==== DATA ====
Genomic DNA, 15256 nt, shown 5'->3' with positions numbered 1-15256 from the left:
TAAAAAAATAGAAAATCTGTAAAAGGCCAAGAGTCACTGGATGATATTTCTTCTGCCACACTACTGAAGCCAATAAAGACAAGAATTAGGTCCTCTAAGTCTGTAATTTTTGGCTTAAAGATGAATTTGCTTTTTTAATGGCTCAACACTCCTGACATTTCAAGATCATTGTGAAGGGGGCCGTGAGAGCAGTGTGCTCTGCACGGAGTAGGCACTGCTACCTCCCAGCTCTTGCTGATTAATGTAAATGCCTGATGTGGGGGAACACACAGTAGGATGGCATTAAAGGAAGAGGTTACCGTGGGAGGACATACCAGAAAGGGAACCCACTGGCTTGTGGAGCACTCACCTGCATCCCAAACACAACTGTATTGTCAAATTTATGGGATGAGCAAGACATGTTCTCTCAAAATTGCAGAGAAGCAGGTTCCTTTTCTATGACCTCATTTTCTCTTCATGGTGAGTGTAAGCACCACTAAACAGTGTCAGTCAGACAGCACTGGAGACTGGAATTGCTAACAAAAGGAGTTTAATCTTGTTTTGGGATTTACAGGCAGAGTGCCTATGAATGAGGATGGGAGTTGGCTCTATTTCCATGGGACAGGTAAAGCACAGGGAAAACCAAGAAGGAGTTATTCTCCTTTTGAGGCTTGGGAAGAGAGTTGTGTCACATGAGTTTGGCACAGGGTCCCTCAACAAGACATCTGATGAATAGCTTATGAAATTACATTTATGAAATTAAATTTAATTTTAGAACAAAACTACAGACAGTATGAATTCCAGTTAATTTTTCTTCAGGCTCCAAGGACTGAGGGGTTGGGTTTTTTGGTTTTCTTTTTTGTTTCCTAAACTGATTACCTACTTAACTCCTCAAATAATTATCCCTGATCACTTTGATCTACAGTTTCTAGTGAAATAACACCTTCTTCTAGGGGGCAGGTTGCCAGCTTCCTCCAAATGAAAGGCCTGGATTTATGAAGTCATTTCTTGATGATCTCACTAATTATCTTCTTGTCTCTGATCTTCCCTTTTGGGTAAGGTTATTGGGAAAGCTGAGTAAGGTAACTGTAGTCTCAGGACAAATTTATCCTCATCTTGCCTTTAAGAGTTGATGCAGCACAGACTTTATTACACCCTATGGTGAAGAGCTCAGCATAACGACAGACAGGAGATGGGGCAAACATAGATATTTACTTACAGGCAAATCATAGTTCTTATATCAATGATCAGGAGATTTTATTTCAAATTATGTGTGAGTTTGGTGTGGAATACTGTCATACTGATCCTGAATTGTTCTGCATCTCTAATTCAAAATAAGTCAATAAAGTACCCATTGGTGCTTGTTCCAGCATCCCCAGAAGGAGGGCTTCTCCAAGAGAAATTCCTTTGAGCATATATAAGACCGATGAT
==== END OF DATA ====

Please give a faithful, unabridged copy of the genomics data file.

Genomic DNA, 15256 nt, shown 5'->3' with positions numbered 1-15256 from the left:
TAAAAAAATAGAAAATCTGTAAAAGGCCAAGAGTCACTGGATGATATTTCTTCTGCCACACTACTGAAGCCAATAAAGACAAGAATTAGGTCCTCTAAGTCTGTAATTTTTGGCTTAAAGATGAATTTGCTTTTTTAATGGCTCAACACTCCTGACATTTCAAGATCATTGTGAAGGGGGCCGTGAGAGCAGTGTGCTCTGCACGGAGTAGGCACTGCTACCTCCCAGCTCTTGCTGATTAATGTAAATGCCTGATGTGGGGGAACACACAGTAGGATGGCATTAAAGGAAGAGGTTACCGTGGGAGGACATACCAGAAAGGGAACCCACTGGCTTGTGGAGCACTCACCTGCATCCCAAACACAACTGTATTGTCAAATTTATGGGATGAGCAAGACATGTTCTCTCAAAATTGCAGAGAAGCAGGTTCCTTTTCTATGACCTCATTTTCTCTTCATGGTGAGTGTAAGCACCACTAAACAGTGTCAGTCAGACAGCACTGGAGACTGGAATTGCTAACAAAAGGAGTTTAATCTTGTTTTGGGATTTACAGGCAGAGTGCCTATGAATGAGGATGGGAGTTGGCTCTATTTCCATGGGACAGGTAAAGCACAGGGAAAACCAAGAAGGAGTTATTCTCCTTTTGAGGCTTGGGAAGAGAGTTGTGTCACATGAGTTTGGCACAGGGTCCCTCAACAAGACATCTGATGAATAGCTTATGAAATTACATTTATGAAATTAAATTTAATTTTAGAACAAAACTACAGACAGTATGAATTCCAGTTAATTTTTCTTCAGGCTCCAAGGACTGAGGGGTTGGGTTTTTTGGTTTTCTTTTTTGTTTCCTAAACTGATTACCTACTTAACTCCTCAAATAATTATCCCTGATCACTTTGATCTACAGTTTCTAGTGAAATAACACCTTCTTCTAGGGGGCAGGTTGCCAGCTTCCTCCAAATGAAAGGCCTGGATTTATGAAGTCATTTCTTGATGATCTCACTAATTATCTTCTTGTCTCTGATCTTCCCTTTTGGGTAAGGTTATTGGGAAAGCTGAGTAAGGTAACTGTAGTCTCAGGACAAATTTATCCTCATCTTGCCTTTAAGAGTTGATGCAGCACAGACTTTATTACACCCTATGGTGAAGAGCTCAGCATAACGACAGACAGGAGATGGGGCAAACATAGATATTTACTTACAGGCAAATCATAGTTCTTATATCAATGATCAGGAGATTTTATTTCAAATTATGTGTGAGTTTGGTGTGGAATACTGTCATACTGATCCTGAATTGTTCTGCATCTCTAATTCAAAATAAGTCAATAAAGTACCCATTGGTGCTTGTTCCAGCATCCCCAGAAGGAGGGCTTCTCCAAGAGAAATTCCTTTGAGCATATATAAGACCGATGAT